Yesterday at Wimbledon, the chatter was all about the Gucci bag carried by Italian tennis player Jannik Sinner, which, interestingly enough, had passed all the necessary approvals. Wimbledon, known for its prestige and history, is also famed for its stringent dress codes, which I cannot help but appreciate. These dress codes apply to everyone: players, spectators of all categories, including members of the royal family.
As history shows, when people are left to their own devices, some will immediately show up in flip-flops, shorts, stretched-out tank tops, and silly hats. Hence, Wimbledon's rules are clear: hands off white tennis gear, no dirty shoes, and certainly no flip-flops! Sport shorts, ripped jeans, spaghetti-strap tops, and branded baseball caps are also forbidden. Moreover, wide-brimmed hats are not allowed, to ensure they don't obstruct the view of other spectators - this is Wimbledon, not Ascot!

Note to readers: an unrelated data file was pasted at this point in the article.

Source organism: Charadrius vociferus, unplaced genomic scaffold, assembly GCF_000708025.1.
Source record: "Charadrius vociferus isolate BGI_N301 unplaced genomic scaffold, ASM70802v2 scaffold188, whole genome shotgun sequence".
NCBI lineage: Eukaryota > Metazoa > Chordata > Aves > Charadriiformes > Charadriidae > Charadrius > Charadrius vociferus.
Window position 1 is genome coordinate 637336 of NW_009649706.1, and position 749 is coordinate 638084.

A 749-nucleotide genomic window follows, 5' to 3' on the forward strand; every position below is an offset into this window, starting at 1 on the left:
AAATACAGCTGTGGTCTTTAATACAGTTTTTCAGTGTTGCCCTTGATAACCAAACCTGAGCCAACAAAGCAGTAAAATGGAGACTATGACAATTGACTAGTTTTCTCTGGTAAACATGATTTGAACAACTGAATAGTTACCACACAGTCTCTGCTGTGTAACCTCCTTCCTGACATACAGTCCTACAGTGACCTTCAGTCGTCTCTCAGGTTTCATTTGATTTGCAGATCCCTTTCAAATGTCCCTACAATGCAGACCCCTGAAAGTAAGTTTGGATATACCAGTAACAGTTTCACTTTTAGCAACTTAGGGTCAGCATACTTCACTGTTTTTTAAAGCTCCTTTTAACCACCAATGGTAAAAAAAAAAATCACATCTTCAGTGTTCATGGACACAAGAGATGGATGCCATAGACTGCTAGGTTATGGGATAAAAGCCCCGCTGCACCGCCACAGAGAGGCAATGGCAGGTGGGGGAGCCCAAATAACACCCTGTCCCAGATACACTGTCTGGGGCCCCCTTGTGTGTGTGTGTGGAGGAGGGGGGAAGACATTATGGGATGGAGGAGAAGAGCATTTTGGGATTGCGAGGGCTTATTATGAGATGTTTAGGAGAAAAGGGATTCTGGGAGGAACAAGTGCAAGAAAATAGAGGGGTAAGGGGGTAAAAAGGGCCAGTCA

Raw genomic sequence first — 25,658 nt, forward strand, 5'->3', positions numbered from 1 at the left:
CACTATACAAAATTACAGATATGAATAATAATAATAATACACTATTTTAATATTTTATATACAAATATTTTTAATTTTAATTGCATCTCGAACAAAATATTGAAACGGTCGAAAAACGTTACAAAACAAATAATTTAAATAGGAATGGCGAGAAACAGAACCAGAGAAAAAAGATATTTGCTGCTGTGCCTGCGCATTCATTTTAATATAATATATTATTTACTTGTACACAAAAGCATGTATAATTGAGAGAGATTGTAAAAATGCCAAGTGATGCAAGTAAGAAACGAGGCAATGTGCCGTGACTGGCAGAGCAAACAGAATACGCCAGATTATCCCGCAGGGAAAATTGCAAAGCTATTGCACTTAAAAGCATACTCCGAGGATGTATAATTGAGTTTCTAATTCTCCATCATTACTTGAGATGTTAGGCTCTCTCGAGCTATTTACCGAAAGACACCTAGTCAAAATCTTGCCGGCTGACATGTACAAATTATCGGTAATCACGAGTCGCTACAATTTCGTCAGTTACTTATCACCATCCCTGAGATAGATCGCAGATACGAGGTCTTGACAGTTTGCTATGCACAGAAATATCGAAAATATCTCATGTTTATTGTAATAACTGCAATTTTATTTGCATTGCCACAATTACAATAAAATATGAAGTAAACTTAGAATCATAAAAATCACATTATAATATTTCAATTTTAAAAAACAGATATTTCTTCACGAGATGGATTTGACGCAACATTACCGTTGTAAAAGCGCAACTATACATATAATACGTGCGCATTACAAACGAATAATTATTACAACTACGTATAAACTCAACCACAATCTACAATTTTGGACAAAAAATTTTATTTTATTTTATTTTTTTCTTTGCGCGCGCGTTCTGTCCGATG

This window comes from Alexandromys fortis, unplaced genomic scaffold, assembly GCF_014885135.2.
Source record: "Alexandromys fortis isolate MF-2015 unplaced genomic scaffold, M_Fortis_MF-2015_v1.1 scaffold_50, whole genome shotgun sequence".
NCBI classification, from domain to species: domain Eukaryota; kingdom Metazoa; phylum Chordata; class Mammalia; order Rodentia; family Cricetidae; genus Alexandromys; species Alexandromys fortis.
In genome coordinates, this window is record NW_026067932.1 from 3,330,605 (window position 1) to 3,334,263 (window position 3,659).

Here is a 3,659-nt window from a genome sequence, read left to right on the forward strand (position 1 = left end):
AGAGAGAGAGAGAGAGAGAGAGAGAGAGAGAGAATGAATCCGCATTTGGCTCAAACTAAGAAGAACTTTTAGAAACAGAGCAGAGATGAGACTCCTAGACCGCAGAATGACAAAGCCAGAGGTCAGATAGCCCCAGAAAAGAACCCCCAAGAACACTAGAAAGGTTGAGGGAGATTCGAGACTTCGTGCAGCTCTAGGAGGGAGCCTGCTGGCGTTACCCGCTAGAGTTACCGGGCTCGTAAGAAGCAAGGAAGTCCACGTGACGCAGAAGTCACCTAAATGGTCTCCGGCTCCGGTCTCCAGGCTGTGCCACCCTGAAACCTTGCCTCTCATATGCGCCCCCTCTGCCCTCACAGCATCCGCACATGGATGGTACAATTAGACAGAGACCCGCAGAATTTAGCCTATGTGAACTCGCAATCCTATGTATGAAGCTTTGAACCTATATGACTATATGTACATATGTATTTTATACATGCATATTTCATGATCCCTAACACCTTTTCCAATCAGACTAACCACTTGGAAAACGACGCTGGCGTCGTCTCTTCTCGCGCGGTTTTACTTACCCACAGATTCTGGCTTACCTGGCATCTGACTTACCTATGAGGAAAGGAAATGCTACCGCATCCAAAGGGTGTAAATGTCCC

Men removing their shirts is a strict no-no (I believe this should be the case in all public places), although neckties or jackets are not mandatory. However, they are commonly seen in the VIIP stands. Men are advised to wear matching trousers and shirts (or polos) to avoid awkward combinations. Lewis Hamilton learnt this the hard way in 2015 when he was sent away for wearing a colorful shirt and hat with peculiar footwear. The press was astounded: after all, he is considered a style icon! This shows what can happen when we appoint anyone and everyone as style icons.
In 2019, Meghan Markle was denied entry into the royal box for wearing tight jeans. While critics were quick to claim racism and white supremacy, the incident highlighted the extent of Wimbledon's dress code enforcement. And let's not forget, children under five are STRICTLY not allowed (yes, in capital letters) in the spectator stands, even those of blue blood.